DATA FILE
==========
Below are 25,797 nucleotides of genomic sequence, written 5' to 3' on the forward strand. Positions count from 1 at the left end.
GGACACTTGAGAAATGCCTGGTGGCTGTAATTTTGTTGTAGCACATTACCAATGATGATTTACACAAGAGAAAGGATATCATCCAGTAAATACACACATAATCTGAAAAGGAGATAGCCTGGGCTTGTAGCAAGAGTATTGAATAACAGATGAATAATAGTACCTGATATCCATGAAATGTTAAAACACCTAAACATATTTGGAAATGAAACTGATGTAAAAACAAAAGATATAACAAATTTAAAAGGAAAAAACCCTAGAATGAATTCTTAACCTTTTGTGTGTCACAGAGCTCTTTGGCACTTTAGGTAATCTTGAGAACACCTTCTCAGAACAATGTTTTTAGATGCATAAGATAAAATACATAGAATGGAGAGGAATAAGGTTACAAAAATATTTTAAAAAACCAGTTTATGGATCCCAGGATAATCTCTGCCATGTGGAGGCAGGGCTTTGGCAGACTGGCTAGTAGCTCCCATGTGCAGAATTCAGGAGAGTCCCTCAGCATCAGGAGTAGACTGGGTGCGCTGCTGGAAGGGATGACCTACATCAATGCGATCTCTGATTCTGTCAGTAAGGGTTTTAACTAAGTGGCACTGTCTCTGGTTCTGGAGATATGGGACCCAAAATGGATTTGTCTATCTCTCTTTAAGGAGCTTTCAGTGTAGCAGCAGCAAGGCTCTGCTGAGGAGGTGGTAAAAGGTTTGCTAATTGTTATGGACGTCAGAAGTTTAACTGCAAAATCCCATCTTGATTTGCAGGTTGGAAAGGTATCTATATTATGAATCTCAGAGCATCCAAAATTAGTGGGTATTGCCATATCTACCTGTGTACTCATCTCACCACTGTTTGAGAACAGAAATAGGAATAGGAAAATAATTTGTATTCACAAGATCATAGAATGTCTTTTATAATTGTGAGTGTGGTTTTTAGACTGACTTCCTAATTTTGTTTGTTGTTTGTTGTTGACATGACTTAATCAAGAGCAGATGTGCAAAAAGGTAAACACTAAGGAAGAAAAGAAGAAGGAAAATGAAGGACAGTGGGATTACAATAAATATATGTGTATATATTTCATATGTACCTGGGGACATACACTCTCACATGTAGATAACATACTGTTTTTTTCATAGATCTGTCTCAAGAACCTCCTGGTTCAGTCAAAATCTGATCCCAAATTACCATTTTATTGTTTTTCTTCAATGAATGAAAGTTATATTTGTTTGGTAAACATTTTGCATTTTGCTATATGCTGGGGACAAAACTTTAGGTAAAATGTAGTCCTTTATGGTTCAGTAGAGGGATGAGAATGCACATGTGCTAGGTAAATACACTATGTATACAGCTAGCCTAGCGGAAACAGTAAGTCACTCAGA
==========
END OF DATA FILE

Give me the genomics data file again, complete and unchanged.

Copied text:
Below are 25,797 nucleotides of genomic sequence, written 5' to 3' on the forward strand. Positions count from 1 at the left end.
GGACACTTGAGAAATGCCTGGTGGCTGTAATTTTGTTGTAGCACATTACCAATGATGATTTACACAAGAGAAAGGATATCATCCAGTAAATACACACATAATCTGAAAAGGAGATAGCCTGGGCTTGTAGCAAGAGTATTGAATAACAGATGAATAATAGTACCTGATATCCATGAAATGTTAAAACACCTAAACATATTTGGAAATGAAACTGATGTAAAAACAAAAGATATAACAAATTTAAAAGGAAAAAACCCTAGAATGAATTCTTAACCTTTTGTGTGTCACAGAGCTCTTTGGCACTTTAGGTAATCTTGAGAACACCTTCTCAGAACAATGTTTTTAGATGCATAAGATAAAATACATAGAATGGAGAGGAATAAGGTTACAAAAATATTTTAAAAAACCAGTTTATGGATCCCAGGATAATCTCTGCCATGTGGAGGCAGGGCTTTGGCAGACTGGCTAGTAGCTCCCATGTGCAGAATTCAGGAGAGTCCCTCAGCATCAGGAGTAGACTGGGTGCGCTGCTGGAAGGGATGACCTACATCAATGCGATCTCTGATTCTGTCAGTAAGGGTTTTAACTAAGTGGCACTGTCTCTGGTTCTGGAGATATGGGACCCAAAATGGATTTGTCTATCTCTCTTTAAGGAGCTTTCAGTGTAGCAGCAGCAAGGCTCTGCTGAGGAGGTGGTAAAAGGTTTGCTAATTGTTATGGACGTCAGAAGTTTAACTGCAAAATCCCATCTTGATTTGCAGGTTGGAAAGGTATCTATATTATGAATCTCAGAGCATCCAAAATTAGTGGGTATTGCCATATCTACCTGTGTACTCATCTCACCACTGTTTGAGAACAGAAATAGGAATAGGAAAATAATTTGTATTCACAAGATCATAGAATGTCTTTTATAATTGTGAGTGTGGTTTTTAGACTGACTTCCTAATTTTGTTTGTTGTTTGTTGTTGACATGACTTAATCAAGAGCAGATGTGCAAAAAGGTAAACACTAAGGAAGAAAAGAAGAAGGAAAATGAAGGACAGTGGGATTACAATAAATATATGTGTATATATTTCATATGTACCTGGGGACATACACTCTCACATGTAGATAACATACTGTTTTTTTCATAGATCTGTCTCAAGAACCTCCTGGTTCAGTCAAAATCTGATCCCAAATTACCATTTTATTGTTTTTCTTCAATGAATGAAAGTTATATTTGTTTGGTAAACATTTTGCATTTTGCTATATGCTGGGGACAAAACTTTAGGTAAAATGTAGTCCTTTATGGTTCAGTAGAGGGATGAGAATGCACATGTGCTAGGTAAATACACTATGTATACAGCTAGCCTAGCGGAAACAGTAAGTCACTCAGA